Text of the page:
music and film? It's like peanut butter and 100% chocolate... white french truffle oil drizzled on double-cooked french fries (no duck fat)... I think it all goes back to an early Freudian mirror stage where you start creating your own "music videos" starring... you! Film taps into this buried sub-conscious "idealized imagery"... and it is the ultimate "feel-good" drug. Hence the popularity of the music video format! And the atavistic appeal of the music/film dialectic.
And speaking of rock and rockers, my rock band -- Low On High -- with my wife Amy Davis (also muse, star of the movies and co-conspirator here at Apathy Productions) has a new CD out. It's scuzzy, drippy, punkoid rock-n-roll... we've gigged out with Deerhoof, The Gossip plus lots of others and are recording a new album .
TV STORE ONLINE: What are your Top Ten desert island albums of all time?
JON MORITSUGU: 1. LOW ON HIGH - S/T - our debut album. This is really all I would need. But here are some others. 2. anything by my father-in-law MEL DAVIS, who was hands down the BEST jazz trumpeter ever (check out lead trumpet on BILLIE HOLIDAY lady in satin, BENNY GOODMAN, the HUSTLE + anything by THE VILLAGE STOMPERS). Yeah, I dig this!!! 3. ROLLING STONES - Emotional Rescue. 4. BEETHOVEN piano sonatas (Claudio Arrau on the keys). 5. BRIAN ENO -Here Come The Warm Jets. 6. GARY NUMAN + TUBEWAY ARMY - Replicas. 7. JOY DIVISION - A Darkness In My Soul (Italian bootleg of EARLY punkoid stuff). 8. THE JESUS AND MARY CHAIN - Psychocandy. 9. COUNT BASIE WITH THE MILLS BROTHERS - Sixteen Great Performances. Then, 10. NICO - Chelsea Girl.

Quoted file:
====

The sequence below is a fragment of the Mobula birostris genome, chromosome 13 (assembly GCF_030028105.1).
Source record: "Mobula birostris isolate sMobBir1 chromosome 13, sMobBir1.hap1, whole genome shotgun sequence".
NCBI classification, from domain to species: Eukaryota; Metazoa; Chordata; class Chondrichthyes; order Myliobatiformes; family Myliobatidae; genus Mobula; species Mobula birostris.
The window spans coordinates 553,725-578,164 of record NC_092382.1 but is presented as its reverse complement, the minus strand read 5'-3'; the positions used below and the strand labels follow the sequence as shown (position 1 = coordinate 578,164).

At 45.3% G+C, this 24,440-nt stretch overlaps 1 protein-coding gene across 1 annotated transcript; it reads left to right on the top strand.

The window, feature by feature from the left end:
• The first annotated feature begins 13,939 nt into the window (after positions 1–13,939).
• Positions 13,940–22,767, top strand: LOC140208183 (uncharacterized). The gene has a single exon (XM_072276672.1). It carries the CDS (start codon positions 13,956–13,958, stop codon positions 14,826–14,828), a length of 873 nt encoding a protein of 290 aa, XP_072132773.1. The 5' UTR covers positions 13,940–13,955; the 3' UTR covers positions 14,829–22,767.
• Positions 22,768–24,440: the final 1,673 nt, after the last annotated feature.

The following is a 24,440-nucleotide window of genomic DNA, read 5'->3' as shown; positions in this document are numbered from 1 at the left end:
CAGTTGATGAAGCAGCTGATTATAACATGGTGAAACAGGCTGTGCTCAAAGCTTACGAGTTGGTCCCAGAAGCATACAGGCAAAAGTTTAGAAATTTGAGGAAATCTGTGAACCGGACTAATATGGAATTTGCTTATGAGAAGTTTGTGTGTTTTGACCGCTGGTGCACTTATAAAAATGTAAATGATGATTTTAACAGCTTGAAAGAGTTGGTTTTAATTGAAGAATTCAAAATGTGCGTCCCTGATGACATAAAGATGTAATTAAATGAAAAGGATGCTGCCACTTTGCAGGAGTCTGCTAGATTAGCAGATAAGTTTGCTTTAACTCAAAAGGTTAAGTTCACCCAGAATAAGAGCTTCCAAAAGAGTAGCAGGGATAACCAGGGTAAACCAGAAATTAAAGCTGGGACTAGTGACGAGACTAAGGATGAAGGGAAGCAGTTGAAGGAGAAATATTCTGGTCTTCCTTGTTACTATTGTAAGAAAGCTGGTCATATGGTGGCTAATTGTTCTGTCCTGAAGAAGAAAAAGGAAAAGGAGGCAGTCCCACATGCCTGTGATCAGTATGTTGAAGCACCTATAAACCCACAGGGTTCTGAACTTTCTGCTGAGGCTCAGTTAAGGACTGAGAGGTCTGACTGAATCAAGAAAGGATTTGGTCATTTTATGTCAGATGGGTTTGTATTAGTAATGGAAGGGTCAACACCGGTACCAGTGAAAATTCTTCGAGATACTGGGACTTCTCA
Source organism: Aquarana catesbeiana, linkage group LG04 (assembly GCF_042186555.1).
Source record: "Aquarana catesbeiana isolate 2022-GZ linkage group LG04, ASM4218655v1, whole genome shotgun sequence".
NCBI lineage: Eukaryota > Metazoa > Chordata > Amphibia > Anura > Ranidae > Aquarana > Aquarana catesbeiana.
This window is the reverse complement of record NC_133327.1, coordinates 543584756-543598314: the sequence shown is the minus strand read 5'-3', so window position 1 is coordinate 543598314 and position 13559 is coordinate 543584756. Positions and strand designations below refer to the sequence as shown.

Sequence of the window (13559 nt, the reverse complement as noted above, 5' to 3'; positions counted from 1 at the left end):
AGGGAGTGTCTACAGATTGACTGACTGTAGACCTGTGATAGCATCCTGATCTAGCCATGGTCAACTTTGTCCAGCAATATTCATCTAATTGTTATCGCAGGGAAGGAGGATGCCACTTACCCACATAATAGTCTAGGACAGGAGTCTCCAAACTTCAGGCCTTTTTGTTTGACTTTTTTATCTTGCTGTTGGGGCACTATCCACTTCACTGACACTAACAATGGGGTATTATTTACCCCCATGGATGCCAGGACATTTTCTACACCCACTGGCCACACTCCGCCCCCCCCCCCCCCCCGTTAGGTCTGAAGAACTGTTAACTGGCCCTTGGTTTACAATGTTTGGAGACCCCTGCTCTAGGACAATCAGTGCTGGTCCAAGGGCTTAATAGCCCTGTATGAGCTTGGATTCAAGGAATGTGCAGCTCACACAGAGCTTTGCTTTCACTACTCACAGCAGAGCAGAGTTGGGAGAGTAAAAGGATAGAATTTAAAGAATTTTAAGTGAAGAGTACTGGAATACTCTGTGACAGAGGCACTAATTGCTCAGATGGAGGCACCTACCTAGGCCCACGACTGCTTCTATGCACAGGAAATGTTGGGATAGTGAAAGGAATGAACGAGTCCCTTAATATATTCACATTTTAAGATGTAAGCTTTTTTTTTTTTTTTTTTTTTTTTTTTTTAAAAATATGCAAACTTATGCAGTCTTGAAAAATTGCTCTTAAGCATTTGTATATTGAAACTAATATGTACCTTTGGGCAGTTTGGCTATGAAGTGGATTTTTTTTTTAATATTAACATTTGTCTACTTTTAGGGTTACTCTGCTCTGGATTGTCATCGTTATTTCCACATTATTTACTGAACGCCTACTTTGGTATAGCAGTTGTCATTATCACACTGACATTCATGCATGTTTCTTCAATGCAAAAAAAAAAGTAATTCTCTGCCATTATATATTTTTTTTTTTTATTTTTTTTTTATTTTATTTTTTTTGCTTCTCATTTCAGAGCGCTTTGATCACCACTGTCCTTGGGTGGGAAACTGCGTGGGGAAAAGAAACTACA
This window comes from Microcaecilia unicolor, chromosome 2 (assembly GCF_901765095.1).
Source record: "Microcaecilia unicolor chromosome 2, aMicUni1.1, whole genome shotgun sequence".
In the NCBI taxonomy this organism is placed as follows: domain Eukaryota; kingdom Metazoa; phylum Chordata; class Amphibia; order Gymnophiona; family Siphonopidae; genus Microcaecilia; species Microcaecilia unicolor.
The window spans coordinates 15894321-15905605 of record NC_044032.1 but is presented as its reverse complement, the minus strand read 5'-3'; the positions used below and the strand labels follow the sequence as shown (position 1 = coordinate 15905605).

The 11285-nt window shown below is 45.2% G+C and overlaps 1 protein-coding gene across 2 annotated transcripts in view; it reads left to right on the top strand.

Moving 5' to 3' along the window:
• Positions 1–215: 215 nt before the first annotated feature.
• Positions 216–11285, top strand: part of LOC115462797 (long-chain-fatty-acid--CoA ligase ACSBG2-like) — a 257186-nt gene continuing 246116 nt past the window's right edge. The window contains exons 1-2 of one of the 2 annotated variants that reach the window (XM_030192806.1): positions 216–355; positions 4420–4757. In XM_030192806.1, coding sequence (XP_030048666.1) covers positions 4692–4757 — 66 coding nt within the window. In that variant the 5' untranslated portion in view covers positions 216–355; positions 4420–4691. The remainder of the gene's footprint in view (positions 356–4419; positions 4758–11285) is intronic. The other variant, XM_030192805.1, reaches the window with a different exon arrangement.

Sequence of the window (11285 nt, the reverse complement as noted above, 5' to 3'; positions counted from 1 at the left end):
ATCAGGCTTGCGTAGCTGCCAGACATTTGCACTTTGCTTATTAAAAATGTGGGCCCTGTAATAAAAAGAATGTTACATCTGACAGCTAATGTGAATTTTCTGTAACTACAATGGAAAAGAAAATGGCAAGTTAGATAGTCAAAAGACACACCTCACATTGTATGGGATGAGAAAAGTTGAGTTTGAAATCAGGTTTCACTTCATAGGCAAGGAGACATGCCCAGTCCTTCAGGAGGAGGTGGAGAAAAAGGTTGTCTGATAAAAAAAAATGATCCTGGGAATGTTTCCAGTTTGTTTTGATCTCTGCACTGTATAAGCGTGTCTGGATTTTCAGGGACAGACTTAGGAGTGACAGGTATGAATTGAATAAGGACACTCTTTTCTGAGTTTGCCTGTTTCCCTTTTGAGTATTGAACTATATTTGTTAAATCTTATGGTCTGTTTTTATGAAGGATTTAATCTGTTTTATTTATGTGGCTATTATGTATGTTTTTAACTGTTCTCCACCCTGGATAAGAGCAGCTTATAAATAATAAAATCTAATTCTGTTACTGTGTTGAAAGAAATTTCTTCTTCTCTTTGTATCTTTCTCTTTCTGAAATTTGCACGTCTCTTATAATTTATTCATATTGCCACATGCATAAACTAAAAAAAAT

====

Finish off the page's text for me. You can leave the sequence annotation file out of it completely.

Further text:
TV STORE ONLINE: You seem to find art in words, phrases, sentences, and text fonts. How did that come about for you?
TV STORE ONLINE: One of my very favorite aspects of your work, are your film's title sequences. How important to you is the creation of the title sequences in conjunction with the finished film?
JON MORITSUGU: Oh man, title sequences are TOTALLY CRUCIAL! They're like the wrapper on the candy bar! The paint-job on the car. So many movies lose momentum with WEAK title sequences that look like they were put together in ten minutes on an Atari RS1 (wait, that actually looks cool) ... Yeah, I am a title whore. I personally think movies should have two or three title sequences, lots of theme music and flesh.
TV STORE ONLINE: Most of the characters in your films, seem to have a real knack for fashion. Is that something that's important in your own life?
TV STORE ONLINE: You've done the bulk of your work in 16mm, why the decision to transition into video for Scumrock?
JON MORITSUGU: That was actually out of necessity. We initially had 35mm aspirations but alas, when funding fell through we decided to go punk rock and shoot the whole thing for 5 grand on analog hi8 ($300 consumer camera purchased by mom-in-law + five month shoot with kooky and cool half vegan cast and crew). Doing it on film would have cost so much more and we just had to move and go for it in whatever way possible.
At this point, I have ABSOLUTELY NO attachment to the the film medium. Video rocks. Digital rocks. Analog rocks. I think every project is different and can be completed in a multitude of ways. Getting stuck on format is like Pepsi vs. Coke.
TV STORE ONLINE: Do you stay current on the amazing films that have been coming out of Asia over the last ten years, in particular some of the horror and exploitation films?